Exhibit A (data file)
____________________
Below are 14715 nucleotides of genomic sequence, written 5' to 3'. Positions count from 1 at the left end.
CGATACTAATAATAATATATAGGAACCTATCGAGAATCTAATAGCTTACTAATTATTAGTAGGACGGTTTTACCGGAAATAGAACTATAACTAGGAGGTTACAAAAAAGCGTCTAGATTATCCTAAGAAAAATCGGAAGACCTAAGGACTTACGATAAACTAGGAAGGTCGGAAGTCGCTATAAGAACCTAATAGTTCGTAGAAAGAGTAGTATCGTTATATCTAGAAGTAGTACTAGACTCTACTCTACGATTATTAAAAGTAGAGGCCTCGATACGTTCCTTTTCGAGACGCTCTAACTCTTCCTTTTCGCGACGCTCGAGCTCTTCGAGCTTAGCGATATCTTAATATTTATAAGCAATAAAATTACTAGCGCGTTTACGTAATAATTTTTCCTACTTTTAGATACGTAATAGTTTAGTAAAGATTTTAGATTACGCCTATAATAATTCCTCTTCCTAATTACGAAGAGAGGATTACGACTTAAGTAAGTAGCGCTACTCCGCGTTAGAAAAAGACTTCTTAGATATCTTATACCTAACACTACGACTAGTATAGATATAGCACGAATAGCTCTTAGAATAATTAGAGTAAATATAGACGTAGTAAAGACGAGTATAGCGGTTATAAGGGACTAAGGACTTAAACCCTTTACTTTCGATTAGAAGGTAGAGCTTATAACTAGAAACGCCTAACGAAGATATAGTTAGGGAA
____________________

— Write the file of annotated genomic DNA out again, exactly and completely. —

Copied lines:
Below are 14715 nucleotides of genomic sequence, written 5' to 3'. Positions count from 1 at the left end.
CGATACTAATAATAATATATAGGAACCTATCGAGAATCTAATAGCTTACTAATTATTAGTAGGACGGTTTTACCGGAAATAGAACTATAACTAGGAGGTTACAAAAAAGCGTCTAGATTATCCTAAGAAAAATCGGAAGACCTAAGGACTTACGATAAACTAGGAAGGTCGGAAGTCGCTATAAGAACCTAATAGTTCGTAGAAAGAGTAGTATCGTTATATCTAGAAGTAGTACTAGACTCTACTCTACGATTATTAAAAGTAGAGGCCTCGATACGTTCCTTTTCGAGACGCTCTAACTCTTCCTTTTCGCGACGCTCGAGCTCTTCGAGCTTAGCGATATCTTAATATTTATAAGCAATAAAATTACTAGCGCGTTTACGTAATAATTTTTCCTACTTTTAGATACGTAATAGTTTAGTAAAGATTTTAGATTACGCCTATAATAATTCCTCTTCCTAATTACGAAGAGAGGATTACGACTTAAGTAAGTAGCGCTACTCCGCGTTAGAAAAAGACTTCTTAGATATCTTATACCTAACACTACGACTAGTATAGATATAGCACGAATAGCTCTTAGAATAATTAGAGTAAATATAGACGTAGTAAAGACGAGTATAGCGGTTATAAGGGACTAAGGACTTAAACCCTTTACTTTCGATTAGAAGGTAGAGCTTATAACTAGAAACGCCTAACGAAGATATAGTTAGGGAA